Monday, June 28, 2010

She is Wonder Woman. She is @susqhb.

I'm super proud of my very good friend Susanne Goldstone Rosenhouse. It isn't just that she was named to The Jewish Week's "36 Under 36," although that's pretty amazingly awesome. She listens, she enjoys coffee, she digs a late-night run to Golan in Washington Heights, is a fan of good movies, and perhaps most importantly, she put up with me on my pre-wedding weekend and my wedding day. Susanne was with me for TWO majorly important moments in my Jewish life, and for that, her neshama is bound to mine for eternity (sorry, toots). She's always been there for me, and for that I love her. I can't say enough about how much Susanne does for the Jewish community, social media, and the general awesomeness of the Jewish community, so I give to you, below, The Jewish Week article.

Mazal tov, Susanne. I offer you hugs, good movies, and delicious BBQ ribs!
Susanne Goldstone Rosenhouse, 30
Social media rock star 

Julie Wiener
Associate Editor
Tuesday, June 15, 2010

Several numbers structure Susanne Goldstone Rosenhouse’s life. There’s 613, the number of mitzvot that Orthodox Jews like herself observe. And then there’s 140, the character limit on Twitter, where Rosenhouse spends much of her workday.

As founding social media coordinator for the Manhattan-based National Jewish Outreach Project, Rosenhouse, whose handle is JewishTweets, tweets about 12 times per day on myriad Jewish topics. For many of her 8,000-plus followers, Jewish Tweets provides a “sense of community” and is their main link to the Jewish world, she says.

Rosenhouse’s tweets range from trivia and news to questions intended to spark discussions about Judaism (“What was your seder like growing up?”), links to articles and blogs from all over the Web and suggestions of daily Jewish “actions” to take.

Some recent tweets: “It was today, Rosh Chodesh Sivan in Hebrew Year 2448, that the Jews arrived at Mt. Sinai & prepared to receive the Torah!” (May 14, 9:22 a.m.); “Action: If you have a friend or family member in need, find a discreet way to help, such as giving food you ‘over-bought.’” (May 13, 5:32 p.m.)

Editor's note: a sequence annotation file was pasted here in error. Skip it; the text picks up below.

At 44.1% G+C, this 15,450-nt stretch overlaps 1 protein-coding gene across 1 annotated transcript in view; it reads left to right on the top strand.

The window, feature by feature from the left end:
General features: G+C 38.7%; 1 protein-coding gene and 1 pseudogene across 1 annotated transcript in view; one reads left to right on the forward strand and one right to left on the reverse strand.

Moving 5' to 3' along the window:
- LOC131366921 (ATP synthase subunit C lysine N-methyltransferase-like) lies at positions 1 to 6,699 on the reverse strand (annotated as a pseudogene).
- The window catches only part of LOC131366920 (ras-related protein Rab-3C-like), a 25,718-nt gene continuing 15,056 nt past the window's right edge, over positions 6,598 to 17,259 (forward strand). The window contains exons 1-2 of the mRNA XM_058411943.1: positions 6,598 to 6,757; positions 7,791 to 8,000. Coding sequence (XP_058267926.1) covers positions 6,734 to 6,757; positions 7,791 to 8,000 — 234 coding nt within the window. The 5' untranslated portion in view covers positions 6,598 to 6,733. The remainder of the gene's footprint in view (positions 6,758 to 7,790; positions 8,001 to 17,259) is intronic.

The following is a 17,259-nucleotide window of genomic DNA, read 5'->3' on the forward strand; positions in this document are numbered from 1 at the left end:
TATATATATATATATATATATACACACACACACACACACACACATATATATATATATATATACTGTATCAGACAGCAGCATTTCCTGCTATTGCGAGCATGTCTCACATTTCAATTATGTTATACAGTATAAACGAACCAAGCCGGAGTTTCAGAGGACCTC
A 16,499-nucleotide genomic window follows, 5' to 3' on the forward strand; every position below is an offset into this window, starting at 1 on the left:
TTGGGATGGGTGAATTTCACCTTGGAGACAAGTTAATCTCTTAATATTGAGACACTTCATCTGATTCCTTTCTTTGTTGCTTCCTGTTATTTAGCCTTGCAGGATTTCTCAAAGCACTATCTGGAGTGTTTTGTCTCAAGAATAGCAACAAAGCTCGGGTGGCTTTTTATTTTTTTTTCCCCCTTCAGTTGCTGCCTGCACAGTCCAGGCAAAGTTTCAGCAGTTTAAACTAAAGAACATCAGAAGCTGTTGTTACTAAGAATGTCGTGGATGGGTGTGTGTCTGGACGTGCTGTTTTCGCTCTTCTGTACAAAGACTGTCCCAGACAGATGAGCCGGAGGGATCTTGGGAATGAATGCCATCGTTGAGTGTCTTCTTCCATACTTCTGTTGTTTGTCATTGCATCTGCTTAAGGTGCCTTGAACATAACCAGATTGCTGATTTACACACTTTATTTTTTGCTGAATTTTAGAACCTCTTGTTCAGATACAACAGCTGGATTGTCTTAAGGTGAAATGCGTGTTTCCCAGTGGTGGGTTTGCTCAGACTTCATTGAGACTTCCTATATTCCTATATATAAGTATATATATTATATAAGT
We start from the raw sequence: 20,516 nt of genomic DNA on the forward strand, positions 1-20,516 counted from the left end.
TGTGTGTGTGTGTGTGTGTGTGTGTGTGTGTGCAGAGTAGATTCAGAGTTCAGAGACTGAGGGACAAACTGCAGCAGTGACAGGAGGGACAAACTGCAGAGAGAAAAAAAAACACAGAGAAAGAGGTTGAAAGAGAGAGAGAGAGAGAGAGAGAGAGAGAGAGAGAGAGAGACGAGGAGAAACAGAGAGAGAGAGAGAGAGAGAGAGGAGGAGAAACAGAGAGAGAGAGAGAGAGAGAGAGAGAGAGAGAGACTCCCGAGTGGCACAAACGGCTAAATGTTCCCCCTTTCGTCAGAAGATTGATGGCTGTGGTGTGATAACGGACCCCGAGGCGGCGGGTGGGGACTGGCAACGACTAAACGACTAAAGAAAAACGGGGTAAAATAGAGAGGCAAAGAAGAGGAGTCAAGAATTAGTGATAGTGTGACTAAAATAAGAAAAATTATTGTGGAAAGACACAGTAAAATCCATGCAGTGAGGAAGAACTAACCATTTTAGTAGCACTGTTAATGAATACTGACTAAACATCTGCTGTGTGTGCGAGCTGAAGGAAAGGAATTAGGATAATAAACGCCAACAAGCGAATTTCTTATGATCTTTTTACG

She answers questions about Judaism (many of which she refers to rabbis), helps connect Shabbat hosts and guests, and reads the posts of the almost 5,000 people she follows. “I don’t want to be followed and not follow back,” she says. “You can’t engage people on Twitter if you just spout, spout, spout.”

She also serves as a program officer at NJOP and was one of the volunteers who helped launch ParnasaFest, a Jewish job-networking event.

Rosenhouse grew up in a Reform but “Chabad-friendly” home in Orange County, Calif. She chose to go to Yeshiva University’s Stern College, where she was one of only a handful of public school grads, because she “loved the idea of a dual curriculum.”

Recently married (she met her husband, also a baal teshuvah and YU alum, through the online site SawYouAtSinai), Rosenhouse lives in Washington Heights and, believe it or not, also has a personal Twitter handle: Susqhb. “It tends to be very Jewy, but I also tweet about things like movies.”

Bet you didn’t know that... Until six months ago, when she got a Droid (“I have Verizon, so the iPhone isn’t in my clutches”), Rosenhouse did not own a smartphone, doing all her Tweeting from computers.
Oy. I'm kvelling :)